If you’re like most managers, you do not look forward to the performance appraisal process for your staff. You recognize that preparing and delivering these appraisals is an important responsibility and there can be plenty of room for error, miscommunication, and legal repercussion. As a result, many managers give “soft” appraisals out of fear. They may be fearful of unpleasant reactions and/or debates, losing employees, or hurting the relationships with their staff. However, when this happens, both employees and the company suffer by a failed performance appraisal, with biased ratings.
Unfortunately, the consequences don’t stop there. Ever since Title VII was passed in 1964, courts are now looking to employee performance appraisals as a link to decisions about personnel actions. In fact, courts have found that failed performance appraisals are often at the root of many illegal discriminatory actions, particularly in cases concerning layoffs, promotions, discharges, merit pay, or a combination of all of these. No manager wants to be involved in a lengthy and embarrassing court case because they did not deliver a fair and ethical performance appraisal.
So, what is a fair, ethical, and legally defensive performance appraisal? A successful performance appraisal system begins with the application of a predetermined and formal appraisal method. The method used should be approved and provided by your company’s Human Resources department and used consistently with each employee according to a specified grouping. New technology is bringing this process onto the web and computers for its simplified implementation, global use, and enhanced storage and retrieval capabilities. There are several different types of methods, but what they all have in common is a measurable rating system. Depending on the system being used, evaluators can be managers, co-workers, subordinates, or customers.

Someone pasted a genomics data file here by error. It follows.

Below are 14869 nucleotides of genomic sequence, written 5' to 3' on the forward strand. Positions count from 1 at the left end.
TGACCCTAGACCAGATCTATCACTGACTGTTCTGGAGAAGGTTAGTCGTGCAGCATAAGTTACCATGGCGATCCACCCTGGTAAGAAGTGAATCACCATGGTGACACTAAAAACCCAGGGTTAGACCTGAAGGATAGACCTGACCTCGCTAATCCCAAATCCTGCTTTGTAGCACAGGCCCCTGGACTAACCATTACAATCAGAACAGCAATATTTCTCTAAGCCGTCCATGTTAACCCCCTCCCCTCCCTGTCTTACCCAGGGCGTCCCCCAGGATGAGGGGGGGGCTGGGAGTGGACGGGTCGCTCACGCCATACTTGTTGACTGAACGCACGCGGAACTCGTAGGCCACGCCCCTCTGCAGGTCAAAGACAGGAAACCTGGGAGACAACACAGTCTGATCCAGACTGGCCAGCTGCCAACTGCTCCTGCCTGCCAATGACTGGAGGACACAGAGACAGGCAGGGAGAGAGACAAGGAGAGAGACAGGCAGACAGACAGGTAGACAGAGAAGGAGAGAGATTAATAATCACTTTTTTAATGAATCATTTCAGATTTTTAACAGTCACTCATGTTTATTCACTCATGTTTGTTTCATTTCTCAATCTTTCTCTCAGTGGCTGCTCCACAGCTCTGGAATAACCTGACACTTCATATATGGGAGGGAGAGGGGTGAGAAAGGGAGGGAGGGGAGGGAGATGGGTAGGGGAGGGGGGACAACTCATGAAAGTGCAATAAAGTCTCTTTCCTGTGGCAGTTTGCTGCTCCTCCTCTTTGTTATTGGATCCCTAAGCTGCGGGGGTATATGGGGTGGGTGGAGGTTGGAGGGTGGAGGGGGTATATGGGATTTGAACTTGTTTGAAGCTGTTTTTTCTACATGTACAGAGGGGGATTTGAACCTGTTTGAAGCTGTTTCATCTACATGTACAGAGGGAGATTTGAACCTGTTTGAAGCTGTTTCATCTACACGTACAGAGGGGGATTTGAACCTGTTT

In most performance appraisal systems, the key evaluator is the manager who regularly oversees and directs the activities of a particular employee. Many successful companies no longer leave one evaluator to complete an appraisal; instead, the best defense against legal claims is to have at least one level beyond the evaluator review and sign the appraisal as part of the final process. The chief reason for this is to reduce “rater errors.”
If your goal is to ensure you deliver a successful and legally defensible performance appraisal that both you and your employee feel good about, then the five performance management best practices listed below will help you to begin preparing for your next appraisal now - even if it is not due for another year.
Identify objectives and expectations
Both you and your employees need to identify what the objectives and expectations are, and at the beginning of the evaluation period. If you are a new manager with a new staff, get up to speed on what each of your employee’s objectives and expectations are. Then, let the employee know you uphold those same standards and have those same expectations of them. Some of the best resources for identifying objectives and expectations are:
- Resource 1: The employee’s job description - what are the top 5 responsibilities?
- Resource 2: On-the-job observations - what does the employee spend the most time on? what has the most impact?
- Resource 3: Employee interviews - this is a great option when you don’t know your staff very well; use it in conjunction with another resource
- Resource 4: Past evaluations - whenever you are not the last person who evaluated an employee, always review their most recent evaluation to assess any improvement
Use metrics to monitor performance
After you have identified and communicated the general objectives and expectations, you will need to establish metrics for monitoring progress (or identify any existing metrics you will use). This is not an option for a legally defensible appraisal. Without a measurement for assessing performance, it is otherwise a highly subjective review that oftentimes leads to bias. The three most common methods for using metrics in performance management include:
- Using established targets, milestones, and due dates